The main catch-up thing for me last night was to ascertain the well-being or otherwise of my boss Raymond Tooth’s stable star Great Hall. He is set to leave for Dubai’s carnival on December 28, so next Saturday, two days after the departure of Stuart, who will supervise the Meehan trio. This is completed by regular traveller Burano, and the juvenile Man Amongst Men. Brian had already given a positive report of his last gallop and all the important people in the yard endorsed it. The usual comment was: “Are you going out there? Wish I could.” Raymond seems to be suggesting we will.

Our team is in a bit of a holding mode, with the two oldest members Punjabi and Fair Trade in line for runs in the coming weeks. David Pipe is looking for an easier option for Punjabi – at one of the “lost” meetings of midweek – while Fair Trade, pretty disgraced on his last two runs over jumps, is now with Alan Swinbank and has the delights of Southwell’s Fibresand in the New Year on his agenda.

Swinbank is persona extremely grata with one member of the Manton establishment. The Co Durham trainer, always a man with an eye for the main chance, spotted the potential in young Olly Sangster before pretty much anyone outside Manton, and gave him a ride around Carlisle.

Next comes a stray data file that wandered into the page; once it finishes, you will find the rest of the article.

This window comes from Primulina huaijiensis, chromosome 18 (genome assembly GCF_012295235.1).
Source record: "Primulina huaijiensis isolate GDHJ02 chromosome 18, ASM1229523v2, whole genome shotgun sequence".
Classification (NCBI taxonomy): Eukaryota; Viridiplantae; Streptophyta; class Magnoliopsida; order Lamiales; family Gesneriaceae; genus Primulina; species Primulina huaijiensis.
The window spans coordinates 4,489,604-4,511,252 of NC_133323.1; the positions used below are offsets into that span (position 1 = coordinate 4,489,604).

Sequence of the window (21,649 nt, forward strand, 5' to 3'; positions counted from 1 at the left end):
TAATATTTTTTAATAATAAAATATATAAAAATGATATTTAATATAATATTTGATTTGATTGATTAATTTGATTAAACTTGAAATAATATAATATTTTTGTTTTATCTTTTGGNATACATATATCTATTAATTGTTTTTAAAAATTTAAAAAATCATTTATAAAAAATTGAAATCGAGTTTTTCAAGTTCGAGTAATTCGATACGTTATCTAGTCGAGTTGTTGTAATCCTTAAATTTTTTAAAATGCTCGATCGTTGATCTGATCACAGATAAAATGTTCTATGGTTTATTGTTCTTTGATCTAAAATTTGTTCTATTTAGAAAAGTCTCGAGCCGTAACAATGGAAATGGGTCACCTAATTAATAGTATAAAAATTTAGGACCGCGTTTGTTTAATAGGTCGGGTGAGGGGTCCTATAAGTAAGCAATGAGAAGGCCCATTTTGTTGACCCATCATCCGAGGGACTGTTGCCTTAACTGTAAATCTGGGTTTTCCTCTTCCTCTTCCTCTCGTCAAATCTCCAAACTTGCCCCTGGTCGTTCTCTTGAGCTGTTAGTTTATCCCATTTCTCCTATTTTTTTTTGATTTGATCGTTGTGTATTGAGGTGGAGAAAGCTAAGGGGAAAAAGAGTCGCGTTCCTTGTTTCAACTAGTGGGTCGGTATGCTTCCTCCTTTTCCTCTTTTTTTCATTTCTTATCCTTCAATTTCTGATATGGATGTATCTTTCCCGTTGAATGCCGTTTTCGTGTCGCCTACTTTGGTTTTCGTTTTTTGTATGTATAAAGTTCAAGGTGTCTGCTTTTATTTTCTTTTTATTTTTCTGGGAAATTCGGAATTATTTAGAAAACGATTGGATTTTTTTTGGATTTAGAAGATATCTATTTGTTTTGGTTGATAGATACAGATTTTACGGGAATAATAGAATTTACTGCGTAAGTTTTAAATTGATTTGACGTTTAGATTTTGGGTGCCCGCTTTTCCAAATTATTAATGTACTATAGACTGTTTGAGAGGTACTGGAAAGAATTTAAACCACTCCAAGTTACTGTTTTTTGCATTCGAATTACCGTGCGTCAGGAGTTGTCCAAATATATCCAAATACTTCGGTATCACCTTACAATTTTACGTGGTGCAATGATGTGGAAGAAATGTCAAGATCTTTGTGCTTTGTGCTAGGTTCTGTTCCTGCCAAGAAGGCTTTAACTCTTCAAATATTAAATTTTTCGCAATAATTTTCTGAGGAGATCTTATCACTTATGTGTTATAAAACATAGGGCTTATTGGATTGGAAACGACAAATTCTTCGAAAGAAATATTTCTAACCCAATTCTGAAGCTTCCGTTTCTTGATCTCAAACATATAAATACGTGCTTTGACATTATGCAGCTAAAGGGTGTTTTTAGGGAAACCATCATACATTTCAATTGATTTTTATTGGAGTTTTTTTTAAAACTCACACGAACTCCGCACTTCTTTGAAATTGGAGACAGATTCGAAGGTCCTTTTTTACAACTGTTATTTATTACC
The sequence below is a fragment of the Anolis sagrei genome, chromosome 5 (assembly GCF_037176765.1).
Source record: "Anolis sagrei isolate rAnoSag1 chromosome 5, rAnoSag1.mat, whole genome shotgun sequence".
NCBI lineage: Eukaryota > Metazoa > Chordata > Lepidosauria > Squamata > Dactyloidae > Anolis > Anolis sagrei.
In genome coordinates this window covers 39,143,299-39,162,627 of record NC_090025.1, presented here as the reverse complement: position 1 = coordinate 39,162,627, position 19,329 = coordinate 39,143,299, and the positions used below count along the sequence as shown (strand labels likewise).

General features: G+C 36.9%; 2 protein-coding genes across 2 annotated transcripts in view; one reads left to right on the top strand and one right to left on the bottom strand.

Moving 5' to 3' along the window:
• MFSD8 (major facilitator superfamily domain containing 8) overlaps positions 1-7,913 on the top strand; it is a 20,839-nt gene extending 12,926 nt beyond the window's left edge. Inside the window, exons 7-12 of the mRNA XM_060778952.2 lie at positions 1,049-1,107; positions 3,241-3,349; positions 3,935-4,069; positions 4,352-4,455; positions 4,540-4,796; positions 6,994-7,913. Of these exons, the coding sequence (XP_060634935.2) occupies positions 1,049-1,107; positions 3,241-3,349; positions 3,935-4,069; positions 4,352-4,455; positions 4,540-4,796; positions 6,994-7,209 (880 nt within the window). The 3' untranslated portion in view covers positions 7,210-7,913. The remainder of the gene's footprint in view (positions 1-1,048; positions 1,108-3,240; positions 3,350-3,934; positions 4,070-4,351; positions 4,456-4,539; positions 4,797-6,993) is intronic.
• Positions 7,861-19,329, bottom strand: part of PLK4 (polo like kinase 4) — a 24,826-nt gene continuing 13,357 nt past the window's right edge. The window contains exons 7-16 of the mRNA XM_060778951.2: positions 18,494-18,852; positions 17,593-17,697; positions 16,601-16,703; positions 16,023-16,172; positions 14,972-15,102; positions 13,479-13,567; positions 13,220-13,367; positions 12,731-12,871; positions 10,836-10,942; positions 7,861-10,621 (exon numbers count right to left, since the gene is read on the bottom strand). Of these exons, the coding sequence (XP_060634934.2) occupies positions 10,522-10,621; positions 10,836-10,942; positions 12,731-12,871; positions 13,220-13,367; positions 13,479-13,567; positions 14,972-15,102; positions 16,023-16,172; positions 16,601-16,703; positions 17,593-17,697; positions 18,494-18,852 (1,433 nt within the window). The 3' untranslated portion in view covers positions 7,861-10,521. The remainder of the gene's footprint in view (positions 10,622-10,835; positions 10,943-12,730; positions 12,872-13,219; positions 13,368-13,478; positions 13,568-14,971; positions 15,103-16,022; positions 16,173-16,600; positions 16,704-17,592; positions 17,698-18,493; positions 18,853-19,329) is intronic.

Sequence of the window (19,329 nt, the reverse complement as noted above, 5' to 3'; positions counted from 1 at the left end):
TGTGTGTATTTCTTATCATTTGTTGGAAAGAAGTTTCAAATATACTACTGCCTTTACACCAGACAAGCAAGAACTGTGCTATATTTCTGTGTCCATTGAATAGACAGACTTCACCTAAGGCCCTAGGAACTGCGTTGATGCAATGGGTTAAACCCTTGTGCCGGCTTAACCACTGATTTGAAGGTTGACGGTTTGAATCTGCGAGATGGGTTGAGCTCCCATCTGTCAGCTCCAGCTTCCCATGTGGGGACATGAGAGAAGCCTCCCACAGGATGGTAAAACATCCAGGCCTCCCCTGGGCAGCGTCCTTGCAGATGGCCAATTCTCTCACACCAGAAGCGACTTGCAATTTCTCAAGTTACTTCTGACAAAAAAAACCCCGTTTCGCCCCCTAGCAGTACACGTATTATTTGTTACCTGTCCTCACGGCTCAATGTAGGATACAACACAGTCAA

That one won, with Olly, unseated after the winning line, hanging onto the reins with astonishing determination for a 16-year-old as his mount dragged him along the turf. “We were always told to do that at Pony Club,” he said. Every other jockey in the weighing room would probably have let go, but Olly’s obvious bravery was as much a positive as his exceptionally tidy and effective riding style.

Three more rides followed for Alan and three more wins, enough to bring him at least two awards for the 2013 season. The pride it brings his father Ben and mum Lucy as well as the rest of the family is obvious and lovely to see. I hear that Olly might well be in the saddle for a Swinbank bumper prospect in the coming weeks and that’s the man who started out the great world traveller Collier Hill in a bumper a decade ago.